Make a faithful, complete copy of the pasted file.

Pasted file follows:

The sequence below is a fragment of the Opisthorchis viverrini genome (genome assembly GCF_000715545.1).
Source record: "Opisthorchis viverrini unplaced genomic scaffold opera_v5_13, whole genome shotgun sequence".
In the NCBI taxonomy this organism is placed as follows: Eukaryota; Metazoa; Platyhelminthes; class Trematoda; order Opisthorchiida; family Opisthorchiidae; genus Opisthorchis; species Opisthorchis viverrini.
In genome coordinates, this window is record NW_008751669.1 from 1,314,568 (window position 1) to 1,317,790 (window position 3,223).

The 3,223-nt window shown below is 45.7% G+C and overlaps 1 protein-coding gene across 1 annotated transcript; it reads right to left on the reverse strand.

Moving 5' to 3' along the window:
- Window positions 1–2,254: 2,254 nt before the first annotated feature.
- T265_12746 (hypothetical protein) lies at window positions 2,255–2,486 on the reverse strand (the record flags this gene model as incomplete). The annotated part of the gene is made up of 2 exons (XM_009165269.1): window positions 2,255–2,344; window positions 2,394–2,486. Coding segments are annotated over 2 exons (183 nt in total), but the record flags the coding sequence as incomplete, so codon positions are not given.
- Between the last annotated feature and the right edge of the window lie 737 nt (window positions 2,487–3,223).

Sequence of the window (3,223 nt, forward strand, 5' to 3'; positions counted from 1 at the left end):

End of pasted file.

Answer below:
The sequence below is a fragment of the Opisthorchis viverrini genome (genome assembly GCF_000715545.1).
Source record: "Opisthorchis viverrini unplaced genomic scaffold opera_v5_13, whole genome shotgun sequence".
In the NCBI taxonomy this organism is placed as follows: Eukaryota; Metazoa; Platyhelminthes; class Trematoda; order Opisthorchiida; family Opisthorchiidae; genus Opisthorchis; species Opisthorchis viverrini.
In genome coordinates, this window is record NW_008751669.1 from 1,314,568 (window position 1) to 1,317,790 (window position 3,223).

The 3,223-nt window shown below is 45.7% G+C and overlaps 1 protein-coding gene across 1 annotated transcript; it reads right to left on the reverse strand.

Moving 5' to 3' along the window:
- Window positions 1–2,254: 2,254 nt before the first annotated feature.
- T265_12746 (hypothetical protein) lies at window positions 2,255–2,486 on the reverse strand (the record flags this gene model as incomplete). The annotated part of the gene is made up of 2 exons (XM_009165269.1): window positions 2,255–2,344; window positions 2,394–2,486. Coding segments are annotated over 2 exons (183 nt in total), but the record flags the coding sequence as incomplete, so codon positions are not given.
- Between the last annotated feature and the right edge of the window lie 737 nt (window positions 2,487–3,223).

Sequence of the window (3,223 nt, forward strand, 5' to 3'; positions counted from 1 at the left end):